Prior to rising, Julia suggests filling your vessel with 10 1/2 cups of water so you can know when the dough is finished. (It needs to be 3 1/2 times it's original size.) Amazingly enough, after over five hours of rising, the dough was just a little bit higher than it needed to be. The recipe said that at 70 degrees the dough would take about 3-5 hours to rise. Did Julia know her stuff or what?
So, I figured I would keep going and hope for the best. My only problem after the extended-rise/headache fiasco was flipping the risen dough onto my peel. (A peel is that flat piece of wood with a handle that pizza places use to slide the pies in and out of the oven.) After the dough is risen its last time, you take the poofy, oh-so-delicate loaf and flip it from the floured towel onto the cornmeal-strewn peel. The key is to use a tortoise strategy, whereas I'm more of a hare person. I fear that I deflated it a bit, but oh well.
After baking and filling the entire house with that loved-the-world-over scent of fresh-baked bread, the loaf had to cool completely. Something close to two hours. Are you freaking kidding me?! Nope, Julia wasn't. In order for the inside to "compose" itself (whatever that means) it really needs to cool completely. That's the way of French Bread apparently and since Julia hadn't steered me wrong yet, I decided to keep heeding her advice.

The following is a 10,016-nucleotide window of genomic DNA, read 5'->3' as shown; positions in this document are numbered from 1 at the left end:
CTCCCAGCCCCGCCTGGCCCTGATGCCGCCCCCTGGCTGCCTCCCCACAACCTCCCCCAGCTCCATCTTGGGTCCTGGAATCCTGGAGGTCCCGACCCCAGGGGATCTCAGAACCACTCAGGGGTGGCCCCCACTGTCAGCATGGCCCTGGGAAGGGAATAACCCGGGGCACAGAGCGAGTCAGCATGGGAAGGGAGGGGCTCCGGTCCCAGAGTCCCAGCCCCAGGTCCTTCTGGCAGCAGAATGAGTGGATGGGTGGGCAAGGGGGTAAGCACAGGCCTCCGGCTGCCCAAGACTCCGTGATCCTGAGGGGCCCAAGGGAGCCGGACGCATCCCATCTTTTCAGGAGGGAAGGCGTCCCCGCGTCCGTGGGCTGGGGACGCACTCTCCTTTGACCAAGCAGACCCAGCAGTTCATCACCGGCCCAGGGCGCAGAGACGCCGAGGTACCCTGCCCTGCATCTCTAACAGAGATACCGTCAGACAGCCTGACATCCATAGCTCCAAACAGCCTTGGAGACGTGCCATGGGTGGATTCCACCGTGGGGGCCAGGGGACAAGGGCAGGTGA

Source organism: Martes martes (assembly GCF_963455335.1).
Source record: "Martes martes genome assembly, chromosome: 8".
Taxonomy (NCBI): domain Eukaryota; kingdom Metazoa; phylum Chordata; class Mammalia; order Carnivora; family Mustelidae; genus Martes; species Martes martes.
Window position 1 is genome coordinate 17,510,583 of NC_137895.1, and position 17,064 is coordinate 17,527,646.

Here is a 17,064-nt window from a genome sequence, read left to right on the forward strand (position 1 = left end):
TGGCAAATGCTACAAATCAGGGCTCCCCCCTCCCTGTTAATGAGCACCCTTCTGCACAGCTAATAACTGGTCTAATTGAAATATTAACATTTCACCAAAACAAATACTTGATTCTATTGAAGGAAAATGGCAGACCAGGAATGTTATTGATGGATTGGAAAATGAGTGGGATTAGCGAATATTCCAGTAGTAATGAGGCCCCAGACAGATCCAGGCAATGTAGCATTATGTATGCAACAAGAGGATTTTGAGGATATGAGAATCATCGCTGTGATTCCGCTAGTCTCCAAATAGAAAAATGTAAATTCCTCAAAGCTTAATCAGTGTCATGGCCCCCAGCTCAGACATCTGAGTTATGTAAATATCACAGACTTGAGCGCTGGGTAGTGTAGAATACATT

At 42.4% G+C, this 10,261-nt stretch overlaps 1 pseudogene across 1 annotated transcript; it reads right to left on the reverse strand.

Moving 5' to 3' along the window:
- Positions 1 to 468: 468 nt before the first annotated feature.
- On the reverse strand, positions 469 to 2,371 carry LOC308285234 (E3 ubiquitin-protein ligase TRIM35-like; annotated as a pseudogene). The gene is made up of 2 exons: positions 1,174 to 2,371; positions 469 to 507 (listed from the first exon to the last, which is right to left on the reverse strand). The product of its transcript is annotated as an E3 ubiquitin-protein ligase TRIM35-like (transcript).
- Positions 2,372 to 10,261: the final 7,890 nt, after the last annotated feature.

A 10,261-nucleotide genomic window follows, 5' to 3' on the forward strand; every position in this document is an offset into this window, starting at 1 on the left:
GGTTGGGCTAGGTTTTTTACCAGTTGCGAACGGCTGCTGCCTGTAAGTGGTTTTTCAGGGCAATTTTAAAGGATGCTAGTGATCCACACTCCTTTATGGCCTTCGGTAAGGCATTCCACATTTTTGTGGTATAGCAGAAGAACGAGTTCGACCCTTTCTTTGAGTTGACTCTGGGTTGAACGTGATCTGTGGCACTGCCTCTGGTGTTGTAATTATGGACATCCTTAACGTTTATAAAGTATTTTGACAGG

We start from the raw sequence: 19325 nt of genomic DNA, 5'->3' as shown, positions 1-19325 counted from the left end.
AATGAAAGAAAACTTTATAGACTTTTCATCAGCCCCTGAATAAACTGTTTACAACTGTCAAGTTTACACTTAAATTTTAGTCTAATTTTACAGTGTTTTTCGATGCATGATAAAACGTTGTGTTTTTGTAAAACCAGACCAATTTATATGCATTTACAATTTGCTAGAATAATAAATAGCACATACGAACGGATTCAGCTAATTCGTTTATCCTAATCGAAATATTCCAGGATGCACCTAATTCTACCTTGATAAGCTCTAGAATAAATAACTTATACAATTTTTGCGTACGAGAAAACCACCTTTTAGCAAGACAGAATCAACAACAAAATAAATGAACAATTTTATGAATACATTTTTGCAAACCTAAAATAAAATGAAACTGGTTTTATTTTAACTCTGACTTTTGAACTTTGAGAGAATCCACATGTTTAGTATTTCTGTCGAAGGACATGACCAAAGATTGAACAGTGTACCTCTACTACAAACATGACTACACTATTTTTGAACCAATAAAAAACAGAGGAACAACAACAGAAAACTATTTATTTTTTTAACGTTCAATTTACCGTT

By the time the cooling process had finished, it was 1 am in the morning! Yep, you read that correctly. One o'clock ante meridiam! This recipe had taken me over 12 hours from start to finish! And what did I have to show for it? One 12-inch boule, or round loaf, of bread. That's an hour an inch, folks.
But oh! that bread. We decided to wait and have it for breakfast the next morning. (We'd only have to wait a few more hours anyway.) French bread with homemade strawberry jam and butter, washed down with hot tea. It was delicious.
By definition, French bread can be made with only three ingredients: flour, water and yeast. Who knew those three ingredients, under the correct conditions, could create such a blessed creation? Of course the crust was the true pleaser. Julia makes two suggestions when creating this bread at home. First, use tiles or a baking stone for the baking surface. And secondly, you must have steam present at the very beginning. The suggestion that I used, as far as the steam was concerned, was to throw some ice cubes directly on the floor of the 400 degree oven as soon as I slid the loaf on my baking stone. You might want to try another method. I ended up with puddles of brown I'm-not-sure-it-could-still-be-called water on the floor in front of my oven. If you follow her suggestions, though, you end up with a delicious loaf surrounded by the most exquisite crust. It is relatively thin, but crunchy and crispy and the perfect shade of golden brown. The crunch of the crust and the soft, chewiness of the inside was heavenly. (I'm pretty sure as I took a bite, sunbeams illuminated the slice and a faint Hallelujah chorus sounded.)
So was it a success, even with the migraine-intermission? Yes, yes it was. Would I do it again? Hmmmm...I don't know. That is an awful long time for one loaf of bread. Sure, most of it was waiting around, but it doesn't detract that hours and hours were spent for one loaf, no matter how divine. I might make another loaf in the distant future. Maybe making French bread is like giving birth. Wait long enough and you forget what a pain in the butt it is? We'll see.
All I know is this: With this post, I am now, truly, a Daring Baker!